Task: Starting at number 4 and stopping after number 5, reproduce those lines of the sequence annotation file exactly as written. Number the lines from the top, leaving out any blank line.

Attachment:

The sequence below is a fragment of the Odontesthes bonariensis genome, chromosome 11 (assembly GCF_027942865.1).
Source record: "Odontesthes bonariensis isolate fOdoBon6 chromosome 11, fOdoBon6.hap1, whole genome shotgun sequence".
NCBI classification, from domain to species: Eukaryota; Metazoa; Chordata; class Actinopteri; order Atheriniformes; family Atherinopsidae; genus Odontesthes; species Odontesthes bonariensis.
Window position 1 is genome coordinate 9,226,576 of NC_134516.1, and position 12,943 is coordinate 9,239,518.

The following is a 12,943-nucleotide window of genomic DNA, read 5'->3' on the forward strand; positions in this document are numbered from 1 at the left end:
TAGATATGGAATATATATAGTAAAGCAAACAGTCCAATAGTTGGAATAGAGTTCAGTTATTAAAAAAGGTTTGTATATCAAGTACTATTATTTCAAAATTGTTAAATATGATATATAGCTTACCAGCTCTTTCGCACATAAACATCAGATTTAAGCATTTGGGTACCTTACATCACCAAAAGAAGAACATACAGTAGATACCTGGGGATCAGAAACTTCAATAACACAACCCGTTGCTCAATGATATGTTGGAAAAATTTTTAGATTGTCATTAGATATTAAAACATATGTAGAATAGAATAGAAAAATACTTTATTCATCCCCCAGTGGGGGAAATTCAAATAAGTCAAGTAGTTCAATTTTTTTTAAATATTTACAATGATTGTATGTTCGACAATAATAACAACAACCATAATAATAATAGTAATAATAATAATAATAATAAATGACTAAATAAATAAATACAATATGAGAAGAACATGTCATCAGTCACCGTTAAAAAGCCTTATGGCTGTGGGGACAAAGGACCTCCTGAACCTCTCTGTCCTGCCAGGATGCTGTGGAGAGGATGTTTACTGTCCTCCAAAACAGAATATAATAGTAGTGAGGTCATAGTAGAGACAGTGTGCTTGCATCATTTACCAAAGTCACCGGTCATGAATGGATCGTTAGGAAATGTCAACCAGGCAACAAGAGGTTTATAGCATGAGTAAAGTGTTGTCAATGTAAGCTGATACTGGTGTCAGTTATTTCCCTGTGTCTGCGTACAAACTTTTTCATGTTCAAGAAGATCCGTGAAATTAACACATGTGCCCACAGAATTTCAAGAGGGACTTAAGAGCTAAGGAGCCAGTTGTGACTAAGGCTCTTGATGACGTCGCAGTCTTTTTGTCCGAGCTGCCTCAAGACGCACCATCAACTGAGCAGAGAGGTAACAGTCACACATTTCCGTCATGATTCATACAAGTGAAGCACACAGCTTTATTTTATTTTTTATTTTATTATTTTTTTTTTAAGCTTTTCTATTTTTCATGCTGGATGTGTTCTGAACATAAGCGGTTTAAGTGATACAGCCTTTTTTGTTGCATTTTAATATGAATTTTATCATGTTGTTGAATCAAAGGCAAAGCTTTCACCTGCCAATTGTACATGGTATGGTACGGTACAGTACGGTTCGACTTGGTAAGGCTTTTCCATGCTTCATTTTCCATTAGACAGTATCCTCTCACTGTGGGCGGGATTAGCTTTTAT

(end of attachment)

Window position 1 is genome coordinate 9,226,576 of NC_134516.1, and position 12,943 is coordinate 9,239,518.

The following is a 12,943-nucleotide window of genomic DNA, read 5'->3' on the forward strand; positions in this document are numbered from 1 at the left end: